Swing-Twist decomposition for quaternion rotations (verification)

PRZEMYSLAW DOBROWOLSKI has written a paper that (I think) can be applied to swing-twist decompositions for quaternion rotations called "SWING-TWIST DECOMPOSITION IN CLIFFORD ALGEBRA" .

I tried to apply Algorithm 1 in the paper to this simple scenario: I want to calculate the angle between the world z-axis and the body z-axis from the body rotation given as a quaternion.

I therefore set

$v = 0 \mathbf{e}_1 + 0 \mathbf{e}_2 + 1 \mathbf{e}_3\\ q= a + b \mathbf{e}_{12} + c \mathbf{e}_{23} + d \mathbf{e}_{31}$

applying the algorithm, I get the following intermediate variables

$u = b,\; n = 1,\; m = a,\; l = \sqrt{a^2 + b^2}$

from those, I can calculate the twist $q$ and the swing $p$ as

$q = \frac{m}{l} + \frac{u}{l} \mathbf{e}_{12} = \frac{a^2}{\sqrt{a^2 + b^2}} + \frac{b^2}{\sqrt{a^2 + b^2}} \mathbf{e}_{12} \\ p = s\tilde{q} = s \left( \frac{a^2}{\sqrt{a^2 + b^2}} - \frac{b^2}{\sqrt{a^2 + b^2}} \mathbf{e}_{12} \right) = \underbrace{\frac{a^2 + b^2}{\sqrt{a^2 +b^2}}}_w + \dots$

Where I only wrote down the real part of the resulting swing quaternion $p$ because this already determines the swing angle by $w = cos(\theta/2)$.

But this doesn't make alot of sense to me, because the solution does not depend on $c$ and $d$, which it should, considering the euler rotation interpretation of the quaternion.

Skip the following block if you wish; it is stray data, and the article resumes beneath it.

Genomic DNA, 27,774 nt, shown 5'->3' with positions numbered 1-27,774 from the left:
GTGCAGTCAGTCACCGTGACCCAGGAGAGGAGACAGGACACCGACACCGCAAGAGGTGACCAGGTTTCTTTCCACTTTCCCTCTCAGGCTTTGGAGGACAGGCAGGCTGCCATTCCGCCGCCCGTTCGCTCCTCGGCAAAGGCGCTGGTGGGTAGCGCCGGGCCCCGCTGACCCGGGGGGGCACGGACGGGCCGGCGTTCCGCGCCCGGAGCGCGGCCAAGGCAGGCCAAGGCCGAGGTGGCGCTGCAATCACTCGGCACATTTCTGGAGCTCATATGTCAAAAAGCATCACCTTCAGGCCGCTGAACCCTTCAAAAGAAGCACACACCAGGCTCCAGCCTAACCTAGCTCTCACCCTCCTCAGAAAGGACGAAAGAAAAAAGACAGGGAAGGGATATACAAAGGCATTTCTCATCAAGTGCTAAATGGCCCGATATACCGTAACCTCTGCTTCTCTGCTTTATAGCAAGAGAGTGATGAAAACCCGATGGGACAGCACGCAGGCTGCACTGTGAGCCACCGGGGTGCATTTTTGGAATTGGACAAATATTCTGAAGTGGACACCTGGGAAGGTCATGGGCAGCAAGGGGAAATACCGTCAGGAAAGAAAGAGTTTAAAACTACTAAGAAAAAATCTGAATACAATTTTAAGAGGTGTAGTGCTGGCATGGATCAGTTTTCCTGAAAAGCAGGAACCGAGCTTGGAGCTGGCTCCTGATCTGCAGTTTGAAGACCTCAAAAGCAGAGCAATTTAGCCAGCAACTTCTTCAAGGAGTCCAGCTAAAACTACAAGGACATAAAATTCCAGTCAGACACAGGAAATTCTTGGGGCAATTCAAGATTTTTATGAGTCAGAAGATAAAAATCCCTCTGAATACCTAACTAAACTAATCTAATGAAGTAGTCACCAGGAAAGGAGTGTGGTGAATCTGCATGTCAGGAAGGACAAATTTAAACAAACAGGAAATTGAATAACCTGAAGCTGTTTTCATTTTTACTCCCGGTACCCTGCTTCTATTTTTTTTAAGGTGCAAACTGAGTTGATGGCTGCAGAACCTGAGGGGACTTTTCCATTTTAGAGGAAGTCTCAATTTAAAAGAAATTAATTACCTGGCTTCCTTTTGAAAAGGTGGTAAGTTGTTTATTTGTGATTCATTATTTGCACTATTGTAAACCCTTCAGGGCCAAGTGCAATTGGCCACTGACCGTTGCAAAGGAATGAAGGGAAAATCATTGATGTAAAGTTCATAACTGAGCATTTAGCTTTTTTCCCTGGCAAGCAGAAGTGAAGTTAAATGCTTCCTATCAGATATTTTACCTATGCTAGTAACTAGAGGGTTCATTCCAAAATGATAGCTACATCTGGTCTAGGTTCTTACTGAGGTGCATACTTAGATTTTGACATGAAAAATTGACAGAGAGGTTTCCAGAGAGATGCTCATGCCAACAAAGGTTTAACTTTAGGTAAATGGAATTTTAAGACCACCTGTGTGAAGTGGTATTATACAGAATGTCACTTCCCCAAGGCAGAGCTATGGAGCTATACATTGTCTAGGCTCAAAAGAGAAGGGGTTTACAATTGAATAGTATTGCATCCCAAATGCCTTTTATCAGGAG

Also, using this paper, I was able to derive a different solution, namely

$$\theta = \cos^{-1} \left( a^2 - b^2 - c^2 + d^2 \right)$$

which actually, looking at a few numeric values, gives the correct result.

I'm now wondering what I misunderstood about the first paper. Shouldn't I obtain the same results?

The first paper is about the general decomposition of a spinor (or a quaternion, via a simple isomorphism), whereas the actual question is about, much simpler question about the angle between the two vectors. Formula given to calculate an angle is indeed correct - it's the arc cosine of a dot product between the initial vector $v$ and final vector $v'$. In this case final vector can be simply obtained by rotating vecotr $v$ by $q$: $$v' = q v q^*$$ Going back to the first article - Algorithm 1: It says that given an arbitrary spinor (or a quaternion) and some unit direction, it will decompose a rotation acting on the given unit vector into a part which "twists" and a part that swings (no rotation around axis). For instance, it is useful if one needs to check how much twist is applied when some skeletal animation is calculated. Such twist can be then reduced and recombined with the previous swing to obtain an animation which doesn't twist so much.
And finally, the isomorphism between quaternions and spinors in three dimensions is: $$i = −e_{23}, j = −e_{31}, k = −e_{12}$$ I should be applied before Alg.1 and after Alg.1 or formulas can be changed so that they work for quaternions directly.
• I see, i probably erred in my calculations by using $$i = e_{13}, j = e_{23}, k = e_{31}$$. – Xaser Jul 11 '17 at 10:19